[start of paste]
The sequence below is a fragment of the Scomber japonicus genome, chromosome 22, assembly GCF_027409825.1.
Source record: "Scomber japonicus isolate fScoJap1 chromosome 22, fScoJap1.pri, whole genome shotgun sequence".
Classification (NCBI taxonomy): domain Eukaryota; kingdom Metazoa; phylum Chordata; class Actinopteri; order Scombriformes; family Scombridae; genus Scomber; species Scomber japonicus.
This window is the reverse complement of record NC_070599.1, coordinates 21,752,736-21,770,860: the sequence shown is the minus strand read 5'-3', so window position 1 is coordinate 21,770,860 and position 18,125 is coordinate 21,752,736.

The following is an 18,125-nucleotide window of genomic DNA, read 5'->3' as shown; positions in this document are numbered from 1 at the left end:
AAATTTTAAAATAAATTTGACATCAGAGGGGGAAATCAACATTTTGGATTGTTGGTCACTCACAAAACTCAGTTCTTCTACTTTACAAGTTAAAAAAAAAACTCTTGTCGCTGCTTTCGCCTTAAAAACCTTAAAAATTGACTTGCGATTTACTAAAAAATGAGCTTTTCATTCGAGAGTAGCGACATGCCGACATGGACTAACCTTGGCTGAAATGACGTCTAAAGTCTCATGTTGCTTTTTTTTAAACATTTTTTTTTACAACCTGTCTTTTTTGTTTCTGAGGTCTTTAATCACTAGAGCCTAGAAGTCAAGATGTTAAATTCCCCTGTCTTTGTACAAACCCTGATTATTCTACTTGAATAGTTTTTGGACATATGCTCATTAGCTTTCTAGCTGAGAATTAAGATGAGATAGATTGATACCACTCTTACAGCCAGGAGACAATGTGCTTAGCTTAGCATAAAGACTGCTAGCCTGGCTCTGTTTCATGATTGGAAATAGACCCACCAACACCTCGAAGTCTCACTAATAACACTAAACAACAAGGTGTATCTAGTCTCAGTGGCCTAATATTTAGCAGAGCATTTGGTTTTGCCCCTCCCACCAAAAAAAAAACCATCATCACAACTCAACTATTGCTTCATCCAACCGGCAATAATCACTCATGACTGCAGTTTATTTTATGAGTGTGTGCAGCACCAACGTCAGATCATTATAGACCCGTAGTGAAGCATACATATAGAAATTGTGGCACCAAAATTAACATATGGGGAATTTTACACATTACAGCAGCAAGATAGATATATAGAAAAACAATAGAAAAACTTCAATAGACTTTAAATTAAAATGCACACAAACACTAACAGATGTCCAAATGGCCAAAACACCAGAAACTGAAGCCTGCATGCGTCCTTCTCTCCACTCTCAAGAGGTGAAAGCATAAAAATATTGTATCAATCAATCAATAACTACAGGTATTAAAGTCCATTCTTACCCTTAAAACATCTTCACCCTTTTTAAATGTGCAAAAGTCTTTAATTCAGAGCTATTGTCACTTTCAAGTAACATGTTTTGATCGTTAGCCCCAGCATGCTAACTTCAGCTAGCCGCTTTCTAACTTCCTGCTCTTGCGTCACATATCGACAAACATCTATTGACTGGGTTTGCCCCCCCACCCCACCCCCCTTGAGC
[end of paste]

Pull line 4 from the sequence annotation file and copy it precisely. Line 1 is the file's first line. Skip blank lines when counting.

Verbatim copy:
This window is the reverse complement of record NC_070599.1, coordinates 21,752,736-21,770,860: the sequence shown is the minus strand read 5'-3', so window position 1 is coordinate 21,770,860 and position 18,125 is coordinate 21,752,736.